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Growing Pains
Marketing automation presents new challenges to vendors and marketers alike.
For the rest of the May 2002 issue of CRM magazine please click here
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Marketing executives are no longer Teflon Dons. Working with thinner budgets and under heavier scrutiny to deliver results, chief marketing officers and heads of marketing departments are in the hot seat and need to account for every penny spent. As a result, these days marketing executives have to be smarter about both how they deliver their messages and how they measure a marketing initiative's return on investment (ROI). As companies are under pressure to do more with fewer resources, savvy marketers are turning to marketing automation to make their lives easier in a multichannel world. In fact, although it is still an emerging market, some analysts predict that companies will spend $2 billion on marketing automation software and services this year. That figure will grow as more enterprise companies adopt marketing automation solutions over the next few years. Adding marketing automation to a company's digital nervous system can deliver positive, accurate results--especially to direct marketing programs, which often yield fuzzy results. Today marketing automation technology allows marketers to analyze customer-buying trends, segment customers with laserlike precision, design targeted sales and marketing campaigns, manage both online and offline campaigns, and measure ROI. One problem marketing automation has faced is confusion over what it really does. It often gets confused with e-mail marketing, says Christopher Fletcher, vice president and research director at Aberdeen Group, a Boston-based research and analysis firm. "Marketing automation is the antithesis of the spam approach," Fletcher says. For this reason, some vendors are moving away from the term marketing automation. They prefer to use the new moniker marketing resource management, because they view marketing as a transactional approach, says Cynthia Countouris, vice president of product marketing at MarketFirst, a marketing automation software vendor in Mountain View, Calif. "Traditionally, marketing has not had a solution or a supersoaker in the game. Marketing has been seen as intellectual capital," Countouris says.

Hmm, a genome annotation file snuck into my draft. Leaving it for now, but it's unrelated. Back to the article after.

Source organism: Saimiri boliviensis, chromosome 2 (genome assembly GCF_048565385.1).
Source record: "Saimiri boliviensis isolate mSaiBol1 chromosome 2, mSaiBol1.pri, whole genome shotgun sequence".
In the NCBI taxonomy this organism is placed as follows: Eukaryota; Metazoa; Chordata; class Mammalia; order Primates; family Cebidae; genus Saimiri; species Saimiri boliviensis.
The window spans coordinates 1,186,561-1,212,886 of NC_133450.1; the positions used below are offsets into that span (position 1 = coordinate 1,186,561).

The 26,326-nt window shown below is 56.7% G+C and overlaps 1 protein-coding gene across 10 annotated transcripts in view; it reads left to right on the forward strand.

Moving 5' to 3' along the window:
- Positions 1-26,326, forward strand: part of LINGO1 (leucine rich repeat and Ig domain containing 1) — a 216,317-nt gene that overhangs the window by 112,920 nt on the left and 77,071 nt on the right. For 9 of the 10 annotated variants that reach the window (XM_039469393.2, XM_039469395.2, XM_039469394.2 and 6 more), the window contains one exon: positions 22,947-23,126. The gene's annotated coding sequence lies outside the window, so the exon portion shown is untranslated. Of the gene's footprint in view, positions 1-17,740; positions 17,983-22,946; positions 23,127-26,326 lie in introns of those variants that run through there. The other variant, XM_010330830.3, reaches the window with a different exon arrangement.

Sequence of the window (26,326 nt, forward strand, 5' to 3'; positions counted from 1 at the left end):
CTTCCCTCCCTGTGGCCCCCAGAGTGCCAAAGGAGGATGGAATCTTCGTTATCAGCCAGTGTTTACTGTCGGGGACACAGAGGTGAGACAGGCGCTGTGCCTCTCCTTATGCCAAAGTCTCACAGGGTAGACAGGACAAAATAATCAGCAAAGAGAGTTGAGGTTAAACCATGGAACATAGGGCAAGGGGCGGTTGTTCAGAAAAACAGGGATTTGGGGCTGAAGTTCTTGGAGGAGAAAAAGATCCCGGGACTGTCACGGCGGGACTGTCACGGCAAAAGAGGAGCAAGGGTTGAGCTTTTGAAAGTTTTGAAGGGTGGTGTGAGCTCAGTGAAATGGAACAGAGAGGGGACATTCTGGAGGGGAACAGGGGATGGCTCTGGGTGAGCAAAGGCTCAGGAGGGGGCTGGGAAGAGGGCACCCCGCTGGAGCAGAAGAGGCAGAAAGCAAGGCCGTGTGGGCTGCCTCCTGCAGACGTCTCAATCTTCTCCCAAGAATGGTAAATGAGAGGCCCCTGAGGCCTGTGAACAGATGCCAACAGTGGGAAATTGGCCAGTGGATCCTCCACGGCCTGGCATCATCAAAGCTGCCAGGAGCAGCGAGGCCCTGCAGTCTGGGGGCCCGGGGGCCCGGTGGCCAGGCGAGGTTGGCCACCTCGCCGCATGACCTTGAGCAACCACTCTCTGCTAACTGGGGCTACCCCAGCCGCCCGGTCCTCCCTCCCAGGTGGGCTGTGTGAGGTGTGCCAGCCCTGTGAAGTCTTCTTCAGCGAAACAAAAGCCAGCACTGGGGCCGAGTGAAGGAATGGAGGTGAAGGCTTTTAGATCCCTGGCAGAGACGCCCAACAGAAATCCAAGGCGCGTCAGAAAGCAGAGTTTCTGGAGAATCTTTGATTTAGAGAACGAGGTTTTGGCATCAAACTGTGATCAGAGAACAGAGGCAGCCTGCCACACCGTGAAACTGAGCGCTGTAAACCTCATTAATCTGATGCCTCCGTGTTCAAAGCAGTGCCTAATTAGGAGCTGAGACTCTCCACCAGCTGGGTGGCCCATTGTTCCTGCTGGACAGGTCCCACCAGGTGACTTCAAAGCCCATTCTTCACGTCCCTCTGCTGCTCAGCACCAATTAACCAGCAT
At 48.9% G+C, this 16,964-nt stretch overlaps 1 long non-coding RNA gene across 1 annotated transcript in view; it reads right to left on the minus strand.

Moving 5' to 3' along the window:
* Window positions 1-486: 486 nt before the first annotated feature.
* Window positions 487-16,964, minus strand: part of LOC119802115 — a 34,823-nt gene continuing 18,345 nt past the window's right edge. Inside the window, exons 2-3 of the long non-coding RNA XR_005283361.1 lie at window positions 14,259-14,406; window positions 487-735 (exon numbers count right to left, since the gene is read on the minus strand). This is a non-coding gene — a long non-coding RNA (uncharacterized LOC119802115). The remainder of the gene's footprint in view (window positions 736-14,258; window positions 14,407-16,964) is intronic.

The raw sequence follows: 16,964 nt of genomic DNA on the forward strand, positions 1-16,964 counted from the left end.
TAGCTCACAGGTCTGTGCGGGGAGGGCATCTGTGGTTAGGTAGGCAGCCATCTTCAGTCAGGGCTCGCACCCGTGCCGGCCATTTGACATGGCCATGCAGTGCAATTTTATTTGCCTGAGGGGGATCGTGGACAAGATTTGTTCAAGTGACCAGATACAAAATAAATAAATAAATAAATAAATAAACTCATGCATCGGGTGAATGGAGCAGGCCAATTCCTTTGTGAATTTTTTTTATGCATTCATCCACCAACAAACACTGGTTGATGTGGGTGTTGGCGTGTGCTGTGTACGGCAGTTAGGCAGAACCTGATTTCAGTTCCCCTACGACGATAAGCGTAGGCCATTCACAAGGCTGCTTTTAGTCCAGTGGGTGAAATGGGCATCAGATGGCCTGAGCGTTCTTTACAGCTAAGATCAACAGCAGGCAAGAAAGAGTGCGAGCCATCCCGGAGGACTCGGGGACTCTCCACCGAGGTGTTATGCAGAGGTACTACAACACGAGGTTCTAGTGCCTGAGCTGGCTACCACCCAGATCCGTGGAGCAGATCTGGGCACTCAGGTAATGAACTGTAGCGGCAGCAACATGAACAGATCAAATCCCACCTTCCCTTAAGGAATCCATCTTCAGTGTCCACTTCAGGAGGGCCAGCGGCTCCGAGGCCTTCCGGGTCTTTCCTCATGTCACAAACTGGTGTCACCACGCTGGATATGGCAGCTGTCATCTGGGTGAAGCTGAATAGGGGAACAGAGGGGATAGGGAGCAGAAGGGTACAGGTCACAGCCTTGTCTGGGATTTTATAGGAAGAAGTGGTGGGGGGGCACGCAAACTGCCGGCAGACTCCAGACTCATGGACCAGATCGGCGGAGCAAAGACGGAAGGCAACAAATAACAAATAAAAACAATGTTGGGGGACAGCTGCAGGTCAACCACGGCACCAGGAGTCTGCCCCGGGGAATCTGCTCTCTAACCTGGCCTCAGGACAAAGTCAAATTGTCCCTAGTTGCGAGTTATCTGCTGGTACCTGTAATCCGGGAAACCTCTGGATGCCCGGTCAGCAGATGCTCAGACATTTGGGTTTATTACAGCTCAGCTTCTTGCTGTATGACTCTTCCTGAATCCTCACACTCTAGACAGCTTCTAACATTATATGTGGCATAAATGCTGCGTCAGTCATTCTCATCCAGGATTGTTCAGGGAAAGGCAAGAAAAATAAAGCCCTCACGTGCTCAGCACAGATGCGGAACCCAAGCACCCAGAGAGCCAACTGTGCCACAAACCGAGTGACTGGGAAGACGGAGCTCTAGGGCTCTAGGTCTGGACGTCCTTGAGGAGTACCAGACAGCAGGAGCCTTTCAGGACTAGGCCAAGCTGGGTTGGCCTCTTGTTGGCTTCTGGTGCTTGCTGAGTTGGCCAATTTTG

Nevertheless, marketing automation, or marketing resource management, has a big upside. During the past few years it has grown from solo campaign management applications to multilayered solutions with marketing analytics and campaign management as core components. Enterprises that properly use it can boost customer acquisition, increase customer retention, fine tune marketing strategies, and save money by detecting weak campaigns. "Marketing automation solutions can [deliver] a big ROI. They are trying to give a seamless application with both analytics and campaign management that can be used by the modeler and the marketer," says Gaurav Verma, an analyst at Doculabs, a Chicago-based market research and consulting firm. In many cases marketing automation solutions have an ROI of fewer than 12 months, Verma says. And these days the bottom line for marketing is ROI. Marketing automation vendors recognize this and have it in their sights. "C-level executives are having a lot of conversations on how we are going to measure this," says Marty Shepard, senior vice president of marketing and business development at Protagona Worldwide, a marketing automation software vendor based in Chicago. Robert McLaughlin, cofounder and executive vice president at four-year-old Aprimo Software, also sees chief marketing officers turning to today's full-featured marketing automation as they come under increasing pressure to make each dollar count. So in March the company released Aprimo Marketing 5.0, which features enhanced campaign management and lead management. "The strongest trend we see is, How is the CEO viewing marketing? How accountable are they going to hold the marketing executives? It's not just about marketing presence, it's about a business professional like the marketing executive driving business for the company," he says. Paul Rodwick, vice president of market development and strategy at E.piphany, agrees. "The current pains for many clients are the shrinking marketing budgets," says Rodwick, adding that such a climate is positive for marketing automation. "Our clients wants to understand who their customers are and then to take the right action across all the customer touch-points, so we continue to innovate on making more complex, targeted marketing efforts easier for customers." The release of E.piphany Marketing 6 in March was designed to answer that need. It was the company's largest marketing release, and contains dynamic HTML that allows a range of user interface improvements to simplify the job of complex segmentation, Rodwick says. In addition, a feature called E.piphany Real-Time, which helps users to model customers in real-time and create customer attributes in a self-learning environment, is enhanced in the latest release. A Crowded Yet Growing Market The current state of the marketing automation market shows it is maturing quickly, and is headed for rapid consolidation, with weaker players becoming irrelevant, industry experts say. It is also an area that will be targeted by integrators and consulting firms. For instance, the Big Five consultancy Accenture has created a marketing area of focus within its CRM practice. In the CRM world the marketing automation sector is one of the most crowded. Myriad vendors offer Web-based marketing automation solutions with varying degrees of analytics, real-time capabilities, and the ability to tie to CRM systems. Currently the field of marketing automation vendors includes such companies as Applix Inc., Aprimo Inc., E.piphany Inc., MarketFirst Software Inc., Protagona Worldwide, SAS Institute Inc., Unica Corp., and Xchange Inc. Doculabs breaks down the marketing automation sector into three segments. The first is led by the campaign management firms that have added analytics through alliances with companies such as Hyperion Solutions Corp. and MicroStrategy Inc. The second segment comprises vendors with a marketing-analytics focus such as Chordiant Software Inc., E.piphany, Protagona, and Unica. And the third is CRM suite vendors, including Siebel Systems Inc. and PeopleSoft Inc., which ported additional marketing functionality with the acquisition of marketing automation firms. For example, PeopleSoft's acquisition of Annuncio Software Inc. in January will allow the firm to port functionality of Annuncio's marketing automation software into PeopleSoft's marketing modules. These will be included in the upcoming releases of PeopleSoft 8.4 and PeopleSoft 8.8, says Robb Eklund, PeopleSoft's vice president of CRM product marketing. The key for any of these marketing automation vendors is that they must meet basic requirements to propel marketing within a contact center, Doculab's Verma says. Those features are marketing analytics, campaign management, real-time analysis, and integration with third-party CRM systems. "People are looking to integrate their marketing efforts and flow the leads to the sales process. The challenge is for businesses to be integrated with all segments of the customer interaction," Eklund says. "From our perspective the value is supporting the marketing business process end-to-end, making sure we can elegantly support every step of that business process." Elegant or not, marketing automation is not the end all, cautions Don Peppers, partner at the Peppers and Rogers Group, a management consulting firm in Norwalk, Conn. It must fit with the company's overall CRM strategy and marketing strategy, he says. "Marketing automation is all about informing the marketer. Most of the marketing automation software falls in the camp of campaign management, and that falls into automating the marketing tactic," Peppers says. This is why having an analytics component in marketing automation software is so critical. Finding the Right Niche While the marketing automation vendors claw for market share, they all face one common challenge: homegrown systems using Microsoft Office, Aprimo's McLaughlin says. "It's a very disconnected state," he says. "This is becoming a more recognized space, with the IT organizations seeing that marketing automation is an alternative solution." Given this competitive landscape, marketing automation vendors are fighting for center-stage attention. Like many of his competitors, Greg Erman, CEO of MarketSoft, a Lexington, Mass.-based vendor, is looking for its place in the spotlight. "We want to be to marketing what Siebel is to sales in the category of marketing automation," he says. The company, Erman says, is using a demand chain management approach for its Java-based product suite called DemandMore, which has five modules. The company's solution set is poised to attract marketers trending toward guerrilla marketing, he says. "Marketing organizations are faced with cut budgets and are being asked to transform from traditional to guerrilla marketing. They are going from 20 campaigns a month to 200 campaigns, with much more relevant and targeted marketing, and you can't do that off an Excel spreadsheet," Erman says. Recognizing that marketers need to get these robust systems implemented quickly, MarketSoft's solution has a distributed rules engine design that shifts the business rules development from the IT department to the business users, thus cutting implementation time between one to six months. "IBM got it up in two months," Erman says. Vendors are also responding to companies' growing interest in analytics. "The trend we are seeing is midmarket companies that need sophisticated analysis," Protagona's Shepard says. "We are building wizards and analytical guides into the products." Marketing automation vendors such as Protagona Worldwide and Unica, both of which once had their roots in statistical modeling, have evolved their campaign management products, wrapping them with analytics to give marketers what they really need, he says. Protagona Ensemble 5.5 was released in March with improved analytics, workflow, and project management. Protagona's workflow project management piece, called Choreographer, helps marketers track ROI. For analytical functionality, Protagona has partnered with MicroStrategy and Unica with Business Objects. "We are trying to simplify life for the marketers in the midmarket as they might not be as sophisticated in analytics," Shepard says. Marketing automation vendors are also recognizing the increasing importance of call centers to the marketing function. According to MarketFirst's Countouris, the marketing automation sector is making strides in building functionality that supports call centers with dynamic scripts that help target customers types, as well as offers robust marketing features. MarketFirst itself last month rolled out Market Release 4.0, which has a stronger support for analytics, better integration of the data sources, and has a feature for building dynamic content that does not require marketers to have programming skills. "It doesn't require a lot of changes in skill sets," she says. Market Release 4.0 also sports new features, including Lead Manager, which allows for lead distribution directly to the sales organization or through a sales force automation system. Another new feature, called Event Manager, is designed to help event marketers. While the marketing automation vendors fight for mind share, market share, and bragging rights, their own marketing fight is just beginning as this sector picks up steam both in adoption and in market consolidation. But marketing executives cannot stay in the comfort zone of tracking campaigns on an Excel spreadsheet. As they face big marketing ROI challenges, choosing a marketing automation solution is a choice that is as important as growing and retaining their best customers.